A road in Mexico has been filmed still moving ‘as if breathing’ after a 7.1 magnitude earthquake devastated the country on Tuesday.
The cracked tarmac oscillates up and down as if being pushed by the mighty lungs of the earth in Morelos, Mexico.
The moving road gave yet another sign to locals, still reeling after the earthquake, of the seething power hidden within the earth’s core.
People ran down the road but stopped when they saw the unstable, moving road surface.
Locals gathered to watch the phenomenon, many too nervous to cross it, as some vehicles and pedestrians gingerly made their way across the damaged tarmac.
Tuesday’s quake was centered in Puebla state, where it killed more than 40 people. Across Mexico it killed at least 233 people.
Rescuers dug today for survivors as the nation watched anxiously for signs of life at a collapsed school in the capital where 21 children – aged between seven and 13 – and five adults were crushed to death. Many children were still missing.
Rescue workers were desperately trying to reach several children believed to be alive beneath the wreckage in the early hours of Thursday – some 36 hours after the quake struck.
Using a thermal scanner, they had located signs of life in several locations.
So far, 11 children and at least one teacher have been rescued from the rubble of the Enrique Rebsamen elementary and middle school.
Earthquakes shake the ground, moving rocks, stones and earth which can sometimes create holes beneath a seemingly solid surface which can then fill with air or water.
The video has sparked a conversation online, with many people commenting on Facebook about what could have caused this phenomenon.
Scott Lenharth wrote: ‘They had something similar during the Japan earthquake in a park which caused soil liquefaction where water is squeezed out the cracks
Vickie Flores wrote: ‘I think that may be the ocean underneath the road. Be careful as it could collapse and become a very large sink hole!’
Julie Robinson wrote: ‘It’s just flexing as the earthquake waves pass through.’
And Craig Valentine wrote: ‘It’s the tree swaying away from the crack and it’s roots lifting the road surface.’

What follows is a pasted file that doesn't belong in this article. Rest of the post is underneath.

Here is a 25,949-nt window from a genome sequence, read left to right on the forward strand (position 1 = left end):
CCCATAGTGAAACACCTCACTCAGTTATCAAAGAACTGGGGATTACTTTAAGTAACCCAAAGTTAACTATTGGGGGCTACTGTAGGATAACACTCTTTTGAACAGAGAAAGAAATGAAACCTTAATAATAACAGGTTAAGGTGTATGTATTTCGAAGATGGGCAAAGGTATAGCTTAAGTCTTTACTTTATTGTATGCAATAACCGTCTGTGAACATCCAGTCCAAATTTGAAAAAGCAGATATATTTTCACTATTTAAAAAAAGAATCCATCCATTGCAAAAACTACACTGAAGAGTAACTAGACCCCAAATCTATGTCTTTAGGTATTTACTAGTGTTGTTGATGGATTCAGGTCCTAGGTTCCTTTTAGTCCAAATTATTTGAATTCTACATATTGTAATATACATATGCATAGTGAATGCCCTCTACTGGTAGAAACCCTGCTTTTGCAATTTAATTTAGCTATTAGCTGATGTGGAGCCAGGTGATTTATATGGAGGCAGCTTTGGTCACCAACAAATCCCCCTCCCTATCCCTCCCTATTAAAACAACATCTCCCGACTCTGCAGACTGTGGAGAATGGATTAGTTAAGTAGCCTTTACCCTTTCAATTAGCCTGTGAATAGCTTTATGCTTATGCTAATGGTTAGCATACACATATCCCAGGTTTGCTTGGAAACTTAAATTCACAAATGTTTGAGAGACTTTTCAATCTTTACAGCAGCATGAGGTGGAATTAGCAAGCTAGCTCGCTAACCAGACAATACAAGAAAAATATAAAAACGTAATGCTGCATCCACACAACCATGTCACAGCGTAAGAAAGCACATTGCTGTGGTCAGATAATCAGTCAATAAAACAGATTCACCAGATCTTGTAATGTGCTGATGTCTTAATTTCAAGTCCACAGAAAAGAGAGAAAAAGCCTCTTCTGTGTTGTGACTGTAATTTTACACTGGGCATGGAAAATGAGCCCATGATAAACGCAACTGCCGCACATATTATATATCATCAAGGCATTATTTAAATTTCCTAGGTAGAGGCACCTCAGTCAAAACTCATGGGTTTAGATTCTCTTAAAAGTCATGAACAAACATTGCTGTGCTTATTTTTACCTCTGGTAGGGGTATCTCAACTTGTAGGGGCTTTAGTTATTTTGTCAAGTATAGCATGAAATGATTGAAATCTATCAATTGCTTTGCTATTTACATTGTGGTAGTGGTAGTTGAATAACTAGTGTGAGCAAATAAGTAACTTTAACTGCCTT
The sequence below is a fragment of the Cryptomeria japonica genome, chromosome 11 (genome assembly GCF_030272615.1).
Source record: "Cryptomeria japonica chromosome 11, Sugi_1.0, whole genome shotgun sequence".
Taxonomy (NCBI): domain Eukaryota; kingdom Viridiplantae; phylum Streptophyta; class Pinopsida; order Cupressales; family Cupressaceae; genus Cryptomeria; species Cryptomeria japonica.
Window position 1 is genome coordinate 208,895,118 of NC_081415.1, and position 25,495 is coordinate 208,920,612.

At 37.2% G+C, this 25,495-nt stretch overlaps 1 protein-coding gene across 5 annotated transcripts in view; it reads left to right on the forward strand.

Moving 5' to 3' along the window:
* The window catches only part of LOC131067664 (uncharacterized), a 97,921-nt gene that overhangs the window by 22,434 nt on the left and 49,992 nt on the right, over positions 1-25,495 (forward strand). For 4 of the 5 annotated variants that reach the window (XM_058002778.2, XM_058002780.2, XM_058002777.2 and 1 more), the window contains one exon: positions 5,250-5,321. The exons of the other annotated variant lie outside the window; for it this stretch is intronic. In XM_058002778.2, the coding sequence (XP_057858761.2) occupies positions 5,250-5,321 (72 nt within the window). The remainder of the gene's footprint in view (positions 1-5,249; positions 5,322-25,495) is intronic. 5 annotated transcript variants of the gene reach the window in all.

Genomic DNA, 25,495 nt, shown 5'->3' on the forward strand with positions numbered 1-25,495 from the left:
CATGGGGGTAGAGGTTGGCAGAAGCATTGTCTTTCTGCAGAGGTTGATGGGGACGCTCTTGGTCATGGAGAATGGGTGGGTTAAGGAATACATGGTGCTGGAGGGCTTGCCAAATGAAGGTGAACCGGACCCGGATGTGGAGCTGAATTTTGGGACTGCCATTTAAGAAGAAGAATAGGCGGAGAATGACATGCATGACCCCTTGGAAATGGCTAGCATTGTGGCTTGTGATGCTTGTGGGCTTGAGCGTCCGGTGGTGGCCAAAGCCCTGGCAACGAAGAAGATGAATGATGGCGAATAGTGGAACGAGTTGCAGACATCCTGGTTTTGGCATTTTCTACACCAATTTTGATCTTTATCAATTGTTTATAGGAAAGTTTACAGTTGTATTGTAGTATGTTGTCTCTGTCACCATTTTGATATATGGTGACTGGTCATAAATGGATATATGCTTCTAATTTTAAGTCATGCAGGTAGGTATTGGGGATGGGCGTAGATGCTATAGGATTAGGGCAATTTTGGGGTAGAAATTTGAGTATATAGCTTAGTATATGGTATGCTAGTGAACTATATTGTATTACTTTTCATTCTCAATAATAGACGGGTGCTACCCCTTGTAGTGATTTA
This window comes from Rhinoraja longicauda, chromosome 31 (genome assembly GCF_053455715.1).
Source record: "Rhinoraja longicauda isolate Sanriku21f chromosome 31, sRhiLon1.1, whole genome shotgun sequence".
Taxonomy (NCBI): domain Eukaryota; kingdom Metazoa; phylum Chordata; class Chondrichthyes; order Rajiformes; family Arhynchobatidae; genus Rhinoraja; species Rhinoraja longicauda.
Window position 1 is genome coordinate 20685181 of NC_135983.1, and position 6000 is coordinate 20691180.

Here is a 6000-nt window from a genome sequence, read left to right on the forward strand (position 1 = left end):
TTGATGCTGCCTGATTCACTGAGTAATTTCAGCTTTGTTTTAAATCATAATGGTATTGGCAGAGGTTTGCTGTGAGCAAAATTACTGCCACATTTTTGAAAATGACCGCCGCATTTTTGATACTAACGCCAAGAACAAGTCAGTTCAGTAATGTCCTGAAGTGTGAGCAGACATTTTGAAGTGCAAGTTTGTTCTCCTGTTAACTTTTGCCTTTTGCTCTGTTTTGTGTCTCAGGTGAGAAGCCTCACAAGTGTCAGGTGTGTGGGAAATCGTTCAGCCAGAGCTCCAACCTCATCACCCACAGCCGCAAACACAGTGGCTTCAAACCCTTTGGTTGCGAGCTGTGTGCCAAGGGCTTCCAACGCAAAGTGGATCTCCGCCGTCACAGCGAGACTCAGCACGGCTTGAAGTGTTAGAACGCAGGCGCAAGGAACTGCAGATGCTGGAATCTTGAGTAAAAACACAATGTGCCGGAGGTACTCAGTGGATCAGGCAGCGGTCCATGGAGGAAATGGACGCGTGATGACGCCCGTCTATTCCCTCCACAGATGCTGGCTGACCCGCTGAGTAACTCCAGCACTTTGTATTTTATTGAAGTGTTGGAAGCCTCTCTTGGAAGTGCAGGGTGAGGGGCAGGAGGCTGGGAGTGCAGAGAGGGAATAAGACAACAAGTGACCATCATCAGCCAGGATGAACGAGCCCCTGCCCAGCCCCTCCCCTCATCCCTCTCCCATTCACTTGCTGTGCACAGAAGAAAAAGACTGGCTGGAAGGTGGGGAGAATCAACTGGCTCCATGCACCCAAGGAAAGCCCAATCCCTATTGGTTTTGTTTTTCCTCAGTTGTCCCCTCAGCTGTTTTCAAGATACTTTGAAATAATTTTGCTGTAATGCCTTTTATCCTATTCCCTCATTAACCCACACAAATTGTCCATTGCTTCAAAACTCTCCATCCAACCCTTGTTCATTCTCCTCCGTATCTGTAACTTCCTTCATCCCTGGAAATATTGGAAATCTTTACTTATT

The earthquake hit Mexico on the anniversary of a huge quake in 1985 that killed more than 10,000 people, the country’s deadliest ever.
It struck just two hours after Mexico held its annual national earthquake drill on September 19 to remember the 1985 disaster.
It unleashed its devastating power just 12 days after another quake killed nearly 100 people in southern Mexico.
Experts said the two quakes did not appear to be related, as their epicenters were far apart.
Mexico sits atop five tectonic plates, making it particularly vulnerable to earthquakes.
Thousands of volunteers have rushed to rescue others still missing or trapped since the quake.
Businessmen in ties, students in jeans, doctors in scrubs and other ordinary people from all walks of life have joined professional rescue teams in rushing onto and into the mangled remains of homes, schools and offices in Mexico City, desperately trying to reach survivors before it’s too late.
The outpouring of sympathy has been overwhelming – too much for the authorities to deal with at times.
Volunteer rescuers are now being turned away at many sites if they do not bring their own helmets.
And appeals have gone out for residents of the capital to stop giving perishable food items and water, which have already been donated in abundance.
‘Food is going to waste, we don’t need any more water. We have a list of medicines and supplies that we need instead,’ a soldier at one site said through a megaphone in Mexico City’s upscale Condesa neighborhood.